2. ways in which a changing climate may affect the resources impacted by the proposed action, or the ways in which climate change may affect the proposed action itself.
While CEQ disclaims any new legally binding requirements, as a practical matter most agencies will defer and conform to the new guidance for pending and future NEPA analyses.  Given the ubiquitous scope of climate change considerations, it is critical that stakeholders provide comments within the next 60 days before CEQ considers finalizing the guidance. Here are some of the guidance highlights:...more


Obama vs. Climate Change: Round Two

By
Last year, the Obama administration proposed the country's first-ever regulations on carbon pollution from coal-fired power plants, an important step in tackling the largest sources of U.S. greenhouse gas emissions. Now comes the second big stage of President Barack Obama’s climate strategy, which is no less important to drive down pollution. That finally came Wednesday, after months of anticipation. The White House announced its goal of cutting methane emissions from the oil and gas sector as much as 45 percent over 2012 levels by 2025.
It's a strong goal. The question is whether the strategy the White House outlined will do enough to get there. 
The White House plan combines voluntary and regulatory actions, and cuts across the Bureau of Land Management, the Department of Transportation, the Department of Energy, and the Environmental Protection Agency. The EPA this summer will announce its first rules to target methane directly, under the same Clean Air Act authority under Section 111 that forms the legal basis for last year's carbon pollution regulations. Also this year, the Department of Transportation will propose updated natural gas pipeline safety standards and the Department of Interior will release standards for venting and flaring on public lands. 

The spike in oil and gas production in America has made it impossible to ignore methane, the second-worst offender in greenhouse gas emissions. Natural gas is almost entirely composed of the colorless, odorless gas, and the sector is America's largest source of methane emissions. Per 2012 EPA data, methane accounts for 9 percent of U.S. greenhouse gas emissions. But methane's ability to trap heat makes it potentially more dangerous than carbon dioxide. The White House says methane emissions from the oil and gas sector are on track to rise more than 25 percent by 2025, without new regulations. Lowering methane is crucial to meeting Obama's pledges to reduce greenhouse gasses 17 percent by 2020 and 28 percent by 2025. To reach international goals of limiting global warming to 2 degrees Celsius, the United States ideally would cut its pollution even more.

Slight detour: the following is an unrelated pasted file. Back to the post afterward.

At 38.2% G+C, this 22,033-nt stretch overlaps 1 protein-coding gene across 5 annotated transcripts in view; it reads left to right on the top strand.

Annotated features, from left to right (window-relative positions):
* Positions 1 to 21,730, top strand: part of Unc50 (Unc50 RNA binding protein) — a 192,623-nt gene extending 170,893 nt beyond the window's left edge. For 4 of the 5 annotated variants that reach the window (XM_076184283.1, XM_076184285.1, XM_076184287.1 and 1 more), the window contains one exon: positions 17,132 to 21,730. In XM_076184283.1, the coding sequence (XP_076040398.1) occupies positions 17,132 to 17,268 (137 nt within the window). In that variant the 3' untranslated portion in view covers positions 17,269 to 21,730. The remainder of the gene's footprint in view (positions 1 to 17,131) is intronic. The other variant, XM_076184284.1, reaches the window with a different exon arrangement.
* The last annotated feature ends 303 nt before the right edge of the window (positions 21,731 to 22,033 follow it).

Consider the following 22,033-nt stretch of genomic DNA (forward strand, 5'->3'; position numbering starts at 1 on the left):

Is the new plan enough to do it? Not yet, but that doesn't mean Obama can't and won't go further.


Plan to cut methane emissions brings quick rebuke from oil industry

The Obama administration's plan to slash methane emissions by imposing sweeping new rules on the oil and gas industry invites a fight with the sector and its allies on Capitol Hill. But industry leaders insist the decline in emissions _ alongside soaring production _ shows the administration is advancing regulations in search of a problem. "Emissions will continue to fall as operators innovate and find new ways to capture and deliver more methane to consumers, and existing EPA and state regulations are working," said Jack Gerard, president of the American Petroleum Institute. "Another layer of burdensome requirements could actually slow down industry progress to reduce methane emissions." Marty Durbin, president of America's Natural Gas Alliance, said the White House is missing the mark by focusing on regulation instead of voluntary programs that would capitalize on the industry's economic interest in capturing and selling now-leaking methane. "We are disappointed the administration is choosing to take a regulatory approach that will take years to implement, rather than a cooperative approach with the industry that we believe will ultimately result in greater emissions reductions in a shorter timeframe," Durbin said in a statement. Speaking in Washington, D.C. on Wednesday, ConocoPhillips CEO Ryan Lance said he is also disappointed the emphasis is on regulation. "The industry is already doing a lot of things to voluntarily deal with the methane emissions problem," he said...more

Study to look at beetle infestation on elk habitat